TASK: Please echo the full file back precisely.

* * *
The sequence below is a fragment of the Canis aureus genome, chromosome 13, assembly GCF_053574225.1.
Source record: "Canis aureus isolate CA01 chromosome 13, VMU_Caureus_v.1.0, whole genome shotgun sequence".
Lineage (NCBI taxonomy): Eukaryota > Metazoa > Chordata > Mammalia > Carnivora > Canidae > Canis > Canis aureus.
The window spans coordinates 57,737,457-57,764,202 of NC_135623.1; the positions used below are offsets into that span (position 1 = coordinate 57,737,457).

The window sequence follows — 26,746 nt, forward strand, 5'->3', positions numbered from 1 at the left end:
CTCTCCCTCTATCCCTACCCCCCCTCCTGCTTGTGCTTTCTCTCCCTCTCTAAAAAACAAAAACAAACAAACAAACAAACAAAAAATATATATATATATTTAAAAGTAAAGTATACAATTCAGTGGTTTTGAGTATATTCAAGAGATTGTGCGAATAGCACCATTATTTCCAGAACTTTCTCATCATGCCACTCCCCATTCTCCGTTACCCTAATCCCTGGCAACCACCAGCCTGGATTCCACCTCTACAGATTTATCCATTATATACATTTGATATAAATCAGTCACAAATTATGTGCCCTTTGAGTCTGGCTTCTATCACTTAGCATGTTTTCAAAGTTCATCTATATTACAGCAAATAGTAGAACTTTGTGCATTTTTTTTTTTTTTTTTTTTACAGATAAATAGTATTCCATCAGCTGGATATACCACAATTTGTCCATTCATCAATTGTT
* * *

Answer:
The sequence below is a fragment of the Canis aureus genome, chromosome 13, assembly GCF_053574225.1.
Source record: "Canis aureus isolate CA01 chromosome 13, VMU_Caureus_v.1.0, whole genome shotgun sequence".
Lineage (NCBI taxonomy): Eukaryota > Metazoa > Chordata > Mammalia > Carnivora > Canidae > Canis > Canis aureus.
The window spans coordinates 57,737,457-57,764,202 of NC_135623.1; the positions used below are offsets into that span (position 1 = coordinate 57,737,457).

The window sequence follows — 26,746 nt, forward strand, 5'->3', positions numbered from 1 at the left end:
CTCTCCCTCTATCCCTACCCCCCCTCCTGCTTGTGCTTTCTCTCCCTCTCTAAAAAACAAAAACAAACAAACAAACAAACAAAAAATATATATATATATTTAAAAGTAAAGTATACAATTCAGTGGTTTTGAGTATATTCAAGAGATTGTGCGAATAGCACCATTATTTCCAGAACTTTCTCATCATGCCACTCCCCATTCTCCGTTACCCTAATCCCTGGCAACCACCAGCCTGGATTCCACCTCTACAGATTTATCCATTATATACATTTGATATAAATCAGTCACAAATTATGTGCCCTTTGAGTCTGGCTTCTATCACTTAGCATGTTTTCAAAGTTCATCTATATTACAGCAAATAGTAGAACTTTGTGCATTTTTTTTTTTTTTTTTTTTACAGATAAATAGTATTCCATCAGCTGGATATACCACAATTTGTCCATTCATCAATTGTT